Google Turned In Microsoft in EU Browser Penalty Case: Report
Google's behind-the-scenes actions allegedly were the motivating force behind the European Union's $732 million fine of Microsoft March 6.
The European Commission—the EU’s antitrust arm—levied the fine against Microsoft for failing to offer a choice of Web browsers to early users of its Windows 7 computer operating system, which the company must do as part of a 2009 settlement regarding the same issue.
But instead of the most recent investigation originating from the EC itself, the suggestion for the latest probe secretly emanated from two companies, Google and Norway-based Web browser vendor Opera Software, according to a March 6 report from The Financial Times.
"The U.S. software group was left to police its own compliance and [Joaquín Almunia, the EU's competition commissioner] said the lapse was brought to his attention by a Microsoft rival," reported The Financial Times. "According to people involved, Google and Opera informally provided the tip-off and helped investigators."
Never before had the EU levied a penalty on a company for violating a settlement, the paper reported.
The March 6 fine against Microsoft came after European regulators told the software company that it had failed to comply with the terms that were laid out in the 2009 settlement over the Web browser issue. The matter had been unnoticed for about a year, according to The Financial Times.
Microsoft apologized for what it called a "technical error" that led to the problem in about 28 million PCs that were using early versions of Windows 7 with Service Pack 1, and also took "full responsibility" for the issue. Under the 2009 settlement, Microsoft was required to display a Browser Choice Screen (BCS) on PCs in Europe, where Microsoft's Internet Explorer is the default browser, and while it did in some cases, it failed to do so in others.
Interestingly, Google has also been dealing with its own EU investigations in recent years as the organization has been looking into antitrust concerns involving Google's search practices and the company's dominant position in search.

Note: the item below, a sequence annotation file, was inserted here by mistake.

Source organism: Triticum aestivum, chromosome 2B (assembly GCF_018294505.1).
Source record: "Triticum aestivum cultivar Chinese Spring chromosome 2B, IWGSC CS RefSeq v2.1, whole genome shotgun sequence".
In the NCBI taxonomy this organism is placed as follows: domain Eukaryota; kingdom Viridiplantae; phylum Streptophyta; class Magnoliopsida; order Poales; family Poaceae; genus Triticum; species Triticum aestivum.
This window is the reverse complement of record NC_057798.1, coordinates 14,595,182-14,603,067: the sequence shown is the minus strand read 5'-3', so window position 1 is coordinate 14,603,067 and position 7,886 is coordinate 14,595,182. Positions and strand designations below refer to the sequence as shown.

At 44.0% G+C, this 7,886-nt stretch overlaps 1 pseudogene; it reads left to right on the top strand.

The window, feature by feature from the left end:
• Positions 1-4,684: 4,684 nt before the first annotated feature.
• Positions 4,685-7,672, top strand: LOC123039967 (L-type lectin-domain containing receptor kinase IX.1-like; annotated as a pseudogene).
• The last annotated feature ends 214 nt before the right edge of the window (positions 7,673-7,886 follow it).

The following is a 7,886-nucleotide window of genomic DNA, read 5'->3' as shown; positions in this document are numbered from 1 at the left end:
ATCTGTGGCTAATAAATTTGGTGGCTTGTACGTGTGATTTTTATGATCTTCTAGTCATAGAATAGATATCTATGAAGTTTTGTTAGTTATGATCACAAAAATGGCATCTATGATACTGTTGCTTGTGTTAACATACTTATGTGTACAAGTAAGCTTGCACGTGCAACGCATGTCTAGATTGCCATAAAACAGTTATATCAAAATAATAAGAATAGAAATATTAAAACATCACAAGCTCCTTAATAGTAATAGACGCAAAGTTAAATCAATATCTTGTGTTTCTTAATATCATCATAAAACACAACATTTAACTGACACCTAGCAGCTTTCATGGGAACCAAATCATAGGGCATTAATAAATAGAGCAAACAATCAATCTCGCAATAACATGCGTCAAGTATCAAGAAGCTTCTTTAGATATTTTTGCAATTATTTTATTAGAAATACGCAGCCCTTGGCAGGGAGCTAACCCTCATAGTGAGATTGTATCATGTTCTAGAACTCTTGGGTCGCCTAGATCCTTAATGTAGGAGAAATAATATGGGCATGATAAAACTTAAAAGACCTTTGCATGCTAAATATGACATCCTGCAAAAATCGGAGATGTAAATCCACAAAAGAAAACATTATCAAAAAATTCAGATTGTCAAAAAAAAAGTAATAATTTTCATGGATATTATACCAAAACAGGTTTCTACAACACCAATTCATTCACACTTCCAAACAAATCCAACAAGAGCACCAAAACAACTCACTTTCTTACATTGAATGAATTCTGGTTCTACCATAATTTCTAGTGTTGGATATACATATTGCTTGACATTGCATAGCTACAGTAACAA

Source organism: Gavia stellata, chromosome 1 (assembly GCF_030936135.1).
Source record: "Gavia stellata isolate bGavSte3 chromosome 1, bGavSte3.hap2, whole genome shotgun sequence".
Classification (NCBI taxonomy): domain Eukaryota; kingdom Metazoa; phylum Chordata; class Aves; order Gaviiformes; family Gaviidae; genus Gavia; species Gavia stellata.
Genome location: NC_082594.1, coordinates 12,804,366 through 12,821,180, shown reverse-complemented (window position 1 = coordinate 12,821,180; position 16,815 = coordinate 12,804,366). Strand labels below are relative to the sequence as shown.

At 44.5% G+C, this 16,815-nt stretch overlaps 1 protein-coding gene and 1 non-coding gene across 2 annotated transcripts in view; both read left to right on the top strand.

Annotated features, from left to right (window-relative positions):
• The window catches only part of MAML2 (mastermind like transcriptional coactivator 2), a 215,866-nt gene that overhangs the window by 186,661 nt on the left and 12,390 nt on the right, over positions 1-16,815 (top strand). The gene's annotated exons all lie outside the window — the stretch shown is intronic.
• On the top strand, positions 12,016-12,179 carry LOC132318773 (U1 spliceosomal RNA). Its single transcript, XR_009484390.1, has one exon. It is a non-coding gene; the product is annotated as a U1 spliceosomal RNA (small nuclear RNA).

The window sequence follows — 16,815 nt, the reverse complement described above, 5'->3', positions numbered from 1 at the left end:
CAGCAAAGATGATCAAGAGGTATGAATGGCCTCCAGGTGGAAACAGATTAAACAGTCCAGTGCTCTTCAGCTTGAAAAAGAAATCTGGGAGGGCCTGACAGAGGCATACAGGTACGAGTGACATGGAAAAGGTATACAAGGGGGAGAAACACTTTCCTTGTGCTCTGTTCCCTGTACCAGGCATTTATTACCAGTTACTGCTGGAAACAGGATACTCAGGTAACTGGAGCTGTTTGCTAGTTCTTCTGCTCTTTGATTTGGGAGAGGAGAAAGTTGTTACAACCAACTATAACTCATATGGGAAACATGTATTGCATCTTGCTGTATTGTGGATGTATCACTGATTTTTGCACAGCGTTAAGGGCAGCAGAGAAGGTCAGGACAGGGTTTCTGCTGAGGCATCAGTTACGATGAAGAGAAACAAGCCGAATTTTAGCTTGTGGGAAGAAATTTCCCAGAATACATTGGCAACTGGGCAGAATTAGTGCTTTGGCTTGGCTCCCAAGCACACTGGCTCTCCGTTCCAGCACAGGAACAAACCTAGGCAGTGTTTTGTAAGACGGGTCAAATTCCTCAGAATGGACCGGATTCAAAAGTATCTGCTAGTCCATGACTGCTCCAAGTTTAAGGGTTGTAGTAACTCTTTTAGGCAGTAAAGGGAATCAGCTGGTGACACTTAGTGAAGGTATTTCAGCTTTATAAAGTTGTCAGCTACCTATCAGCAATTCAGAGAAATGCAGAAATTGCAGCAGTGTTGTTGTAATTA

Google officials are under investigation in Europe regarding its search engine, which holds more than 60 percent of the search market, with Microsoft's Bing being a distant second. Competitors have claimed that Google works its search algorithms to favor its own products and results over those of others, giving it an unfair advantage in search and Web advertising.
A similar antitrust probe into Google in the United States was resolved in Google's favor in January. Instead of an antitrust prosecution in United States, Google entered into a voluntary agreement with the Federal Trade Commission to change some of its business practices to resolve the complaints of some competitors about Google's practices.
In the U.S. case, Microsoft led a fight with other technology companies to argue for strong FTC actions against Google to punish it for what they believed were unfair business practices.
That continuing rivalry is certainly one of the reasons that Google was reportedly behind the EU's latest fine against Microsoft, said Dan Maycock, an IT analyst with Slalom Consulting.
"It doesn’t surprise me," said Maycock. "I imagine they were talking to the EU about this situation" to try to put themselves in a better light.
For Google, which has been under the microscope of public opinion in Europe with the EU case, that makes perfect sense, Maycock said. "Legally it would have to give them some sort of leverage, maybe it gives them some time" by essentially dropping a dime to report Microsoft, while diverting attention for a bit from its own case. "What would [Google] have to gain by just taking it to Microsoft like that?"
In Opera's case, Maycock said he's not sure why that small company would get involved in this matter.
Meanwhile, Microsoft is apparently not sitting by quietly in the aftermath of the latest scrum with Google.
In fact, Microsoft is backing a proposed new law in Massachusetts that would affect Google and its Google Docs and Apps products, according to a March 6 story in The Wall Street Journal. The bill "would restrict the commercial use of data gathered while children use computers at public schools," which "appears to take aim at Google's growing business of providing basic software like email and word processing over the Internet, which, in turn, is a growing threat to Microsoft's cash-cow suite of Office tools."
According to the story, "Microsoft acknowledges it is behind the Massachusetts legislation and that the bill is aimed at business practices employed by Google."
The fight for supremacy between the two companies is apparently far from over.